800 homeless after fire
by Mpume Madlala & Lauren Anthony
Their faces grim and strained, shack dwellers picked through the charred rubble of their homes on Sunday after a devastating fire left one dead and about 800 without shelter.
There were reports from residents that three fires had broken out on Saturday night. The first two were controlled but the last one at about 9pm destroyed 258 of the 280 shacks at the Matambo settlement in Red Hill, Durban.
For many, the hope of finding any possessions that may have been spared the ferocious fire, was in vain.
People scrambled to find their belongings but most had been destroyed, said Robin Candy, chairman of the Greenwood Park community police forum.
He said the ruins were still smouldering on Sunday.
“About 90 percent of the shacks were burnt and I think some of the bordering houses might have been damaged,” said Candy, who was called to the scene and witnessed the inferno.
Shack dweller Bheki Sozoyi, 35, said he awoke to a scene of chaos, screams and utter devastation.
Sozoyi said all he saw was raging flames coming from all directions and people running.
“I also decided to run for my life with the rest,” he told the Daily News on Sunday.
“After the fire was put out hours later, I realised that I had not seen my uncle and along with some neighbours went to where his shack was.”
Sozoyi said he was in shock when he saw the charred remains of his uncle Bill’s body on the bed.
“We called the police who were still around and his remains were taken away. I was crushed that I was not able to save him because he was very good to me,” he said.
Sozoyi said that when he went back to his uncle’s shack on Sunday to see if he could salvage any of his belongings, he made yet another gruesome discovery.
“I found his bones which I think were his legs,” he said. “I still cannot believe that he died in such a horrific way. I will never forget this day.”
Sozoyi said he had last seen his uncle, who was about 60 years old, on Saturday afternoon when they had chatted over drinks with a few friends.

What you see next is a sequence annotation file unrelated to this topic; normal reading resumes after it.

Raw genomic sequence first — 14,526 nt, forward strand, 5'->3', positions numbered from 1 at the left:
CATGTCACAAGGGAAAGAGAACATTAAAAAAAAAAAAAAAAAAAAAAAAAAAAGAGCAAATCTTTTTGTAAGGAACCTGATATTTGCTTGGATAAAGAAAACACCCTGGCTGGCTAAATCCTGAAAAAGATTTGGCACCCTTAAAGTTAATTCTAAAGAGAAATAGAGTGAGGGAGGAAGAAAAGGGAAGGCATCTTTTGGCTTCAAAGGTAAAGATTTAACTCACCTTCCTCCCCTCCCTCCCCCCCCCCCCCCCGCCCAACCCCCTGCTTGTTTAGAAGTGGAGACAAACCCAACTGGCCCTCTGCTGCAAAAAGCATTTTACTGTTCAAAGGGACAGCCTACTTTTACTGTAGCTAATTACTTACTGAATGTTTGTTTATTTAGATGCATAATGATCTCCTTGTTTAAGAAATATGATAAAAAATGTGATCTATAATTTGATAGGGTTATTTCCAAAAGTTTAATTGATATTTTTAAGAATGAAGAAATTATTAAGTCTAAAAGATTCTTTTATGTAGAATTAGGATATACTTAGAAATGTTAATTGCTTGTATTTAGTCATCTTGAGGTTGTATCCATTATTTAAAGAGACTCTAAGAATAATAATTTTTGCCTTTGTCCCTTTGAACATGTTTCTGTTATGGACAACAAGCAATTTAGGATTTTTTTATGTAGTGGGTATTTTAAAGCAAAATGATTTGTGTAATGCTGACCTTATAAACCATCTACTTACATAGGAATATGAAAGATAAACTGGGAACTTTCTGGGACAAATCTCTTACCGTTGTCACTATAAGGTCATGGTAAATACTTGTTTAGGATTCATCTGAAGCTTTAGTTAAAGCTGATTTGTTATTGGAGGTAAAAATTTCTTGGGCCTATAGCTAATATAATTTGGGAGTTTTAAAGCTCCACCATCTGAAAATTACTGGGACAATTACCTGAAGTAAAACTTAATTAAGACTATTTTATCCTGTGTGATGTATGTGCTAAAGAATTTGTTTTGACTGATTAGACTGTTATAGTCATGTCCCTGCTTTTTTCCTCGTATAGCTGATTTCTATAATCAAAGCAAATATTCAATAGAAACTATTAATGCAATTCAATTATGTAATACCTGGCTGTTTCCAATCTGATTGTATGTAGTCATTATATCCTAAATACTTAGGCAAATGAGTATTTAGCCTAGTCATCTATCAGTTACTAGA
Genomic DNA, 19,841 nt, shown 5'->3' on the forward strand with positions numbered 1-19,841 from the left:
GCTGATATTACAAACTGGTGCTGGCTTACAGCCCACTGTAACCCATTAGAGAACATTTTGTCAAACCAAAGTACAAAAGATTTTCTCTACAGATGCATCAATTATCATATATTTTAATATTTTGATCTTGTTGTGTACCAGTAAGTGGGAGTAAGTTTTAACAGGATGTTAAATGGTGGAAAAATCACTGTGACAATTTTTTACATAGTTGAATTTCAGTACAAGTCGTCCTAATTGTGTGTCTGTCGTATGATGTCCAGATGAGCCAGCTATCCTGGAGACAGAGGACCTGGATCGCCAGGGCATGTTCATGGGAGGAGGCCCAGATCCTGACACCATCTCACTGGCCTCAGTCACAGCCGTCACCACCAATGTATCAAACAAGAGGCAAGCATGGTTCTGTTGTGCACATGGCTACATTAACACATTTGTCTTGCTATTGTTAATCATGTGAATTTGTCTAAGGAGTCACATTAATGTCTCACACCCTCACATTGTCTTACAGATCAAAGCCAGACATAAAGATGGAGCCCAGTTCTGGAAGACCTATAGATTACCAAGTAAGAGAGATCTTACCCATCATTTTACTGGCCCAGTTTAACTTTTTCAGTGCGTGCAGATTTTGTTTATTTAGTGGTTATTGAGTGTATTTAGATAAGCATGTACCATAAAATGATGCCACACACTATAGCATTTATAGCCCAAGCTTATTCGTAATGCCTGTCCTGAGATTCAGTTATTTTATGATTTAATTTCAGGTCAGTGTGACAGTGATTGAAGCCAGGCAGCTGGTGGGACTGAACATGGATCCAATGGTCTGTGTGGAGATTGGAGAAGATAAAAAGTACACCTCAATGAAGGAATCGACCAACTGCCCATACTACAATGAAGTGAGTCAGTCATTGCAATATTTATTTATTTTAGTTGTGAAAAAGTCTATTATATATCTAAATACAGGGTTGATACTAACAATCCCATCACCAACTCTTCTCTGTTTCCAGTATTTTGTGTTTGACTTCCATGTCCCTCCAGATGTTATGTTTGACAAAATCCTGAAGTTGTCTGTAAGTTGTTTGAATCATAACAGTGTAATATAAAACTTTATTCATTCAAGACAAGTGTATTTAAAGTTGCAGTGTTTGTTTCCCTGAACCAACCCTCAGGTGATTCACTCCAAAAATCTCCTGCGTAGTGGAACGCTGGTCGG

“Life is really unfair. Just yesterday (Saturday) he was alive and well and now there is almost nothing left of him,” he said.
They had lived at the settlement for more than 17 years after relocating from the Eastern Cape to find work.
Another resident, Sthembiso Mkekeni, said the events of Saturday night were “very strange” as there were three separate fires at the settlement that night.
“It was about 8pm on Saturday when a shack went up in flames but we managed to put the fire out. Not long after, another shack went up in flames and we put it out. But the fire at 9pm was just too great and there was nothing we could do but run for our lives.”
Mkekeni said most of the residents were unable to save anything from their shacks. He said it appeared that one of the shacks had contained a lot of plastic, which made the fire spread even faster.
“It is so hard for us. We basically spent the rest of the night sitting on the road and wondering what we were going to do. Even now, we still don’t have a plan,” Mkekeni said.
Ward councillor Deochand Ganesh said the fire started just after 8pm at the lower end of the settlement and spread quickly.
“One elderly man was trapped in his shack and was killed. There were other minor injuries but not life threatening,” he said.
“Thirty-nine shacks were saved because they were separated by a road.”
Ganesh said tents were being put up and some people had offered garages at businesses as temporary shelter.
“Sassa (the South African Social Security Agency) has come on board to issue grant cards and food parcels and a food kitchen is being set up.”
He said the homeless should not expect to be given permanent alternative shelter immediately.
“People must be patient with the council because there is a backlog of houses,” he said.
“Distribution can’t be determined by damage to houses because then it encourages people to start their own fires.”
Wilfred Mkhwanazi, spokesman for eThekwini Disaster Management, told the Daily News he was on site trying to verify the number of people displaced and shacks destroyed.
“There are about 258 shacks that were destroyed which we could verify by the numbering. We think about 800 people have been displaced but that’s hard to verify because some say there were 10 in a shack. This hasn’t been confirmed.”
Mkhwanazi said they would erect a tent to house the women and a separate tent for men as well as toilet facilities.
“Sassa is assisting with food parcels and a number of NGOs have been called on to assist, such as the Red Cross.”
He said disaster management would provide soup and blankets.
Last week it was reported that Matambo residents had tried to build shacks on privately owned land nearby.
Ganesh said landowners had removed the shacks and building had since stopped.
“For the sake of peace we decided to put the plan on hold until we get clarity on whether we can build or not,” Mkekeni said.